Once upon a time there was an idea that struck a very eager entrepreneur as the basis for the creation of an amazing enterprise. As time passed, this visionary’s dream began to generate amazing products and services that not only changed the world, but the way the people who used these great products and services began to see themselves. One user of this company’s fantastic, revolutionary, and cutting-edge technology transformed itself overnight into a dynamic, global leader in people to people commercial exchange and a paragon of social action and responsibility.
Most likely he speaks this way because he just does not know the difference between the words “anxious” and “eager”. He is not alone. Unfortunately, in the battle of Anxious v. Eager, anxious almost always wins. This is simply because most people don’t know how to, or even more sadly don’t care to, correctly use these two words. Here’s why this is important.
It's all about planned spontaneity. About being able to sound more conversational and less like a computer, rotely spewing out memorized data without feeling or connection to your audience.
Memorization brings an unnecessary level of anxiety into play. I believe it is the #2 cause of speaker anxiety. In most situations, a speaker will only deliver their content one or two times. I would much rather listen to a well-organized, practiced, and connected speaker who is comfortable referring to their notes, than someone who tried to memorize their content but ends up apologizing over and over again for missing or forgetting sections of their speech. By the way, most audiences would too!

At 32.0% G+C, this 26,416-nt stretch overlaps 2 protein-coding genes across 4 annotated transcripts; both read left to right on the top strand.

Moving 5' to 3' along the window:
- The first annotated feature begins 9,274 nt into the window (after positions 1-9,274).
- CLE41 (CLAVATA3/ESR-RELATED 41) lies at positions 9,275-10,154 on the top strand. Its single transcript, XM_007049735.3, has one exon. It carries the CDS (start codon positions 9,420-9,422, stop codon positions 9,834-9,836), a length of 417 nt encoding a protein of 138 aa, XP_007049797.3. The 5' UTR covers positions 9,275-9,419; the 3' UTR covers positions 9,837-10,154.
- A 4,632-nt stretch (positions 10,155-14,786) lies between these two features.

Speaking is as much an act of compulsion as its counterpart Silence. Both are an irresistible urge to behave in a certain way.
When I coach clients in both speaking and success strategies, I always help them draw distinctions between a Want and a Need. A Want is something you’d like to have. A Need is something you cannot do without.
Speaking, I believe, is an absolute Need. I can’t imagine a day going by without saying something.
It’s not that audience members are ego-centric, but they do want their needs satisfied. So, from a listener’s perspective they need to know what they might gain from listening to you in return for their time and attention investment. I call it “getting a bang for their butt”. Many speakers think the more you hold out the drama of your main point, the more the audience will stay engaged. You can do this to a point, but whatever you do it had better impart some indication of the promise to come. Otherwise, you’ll lose them.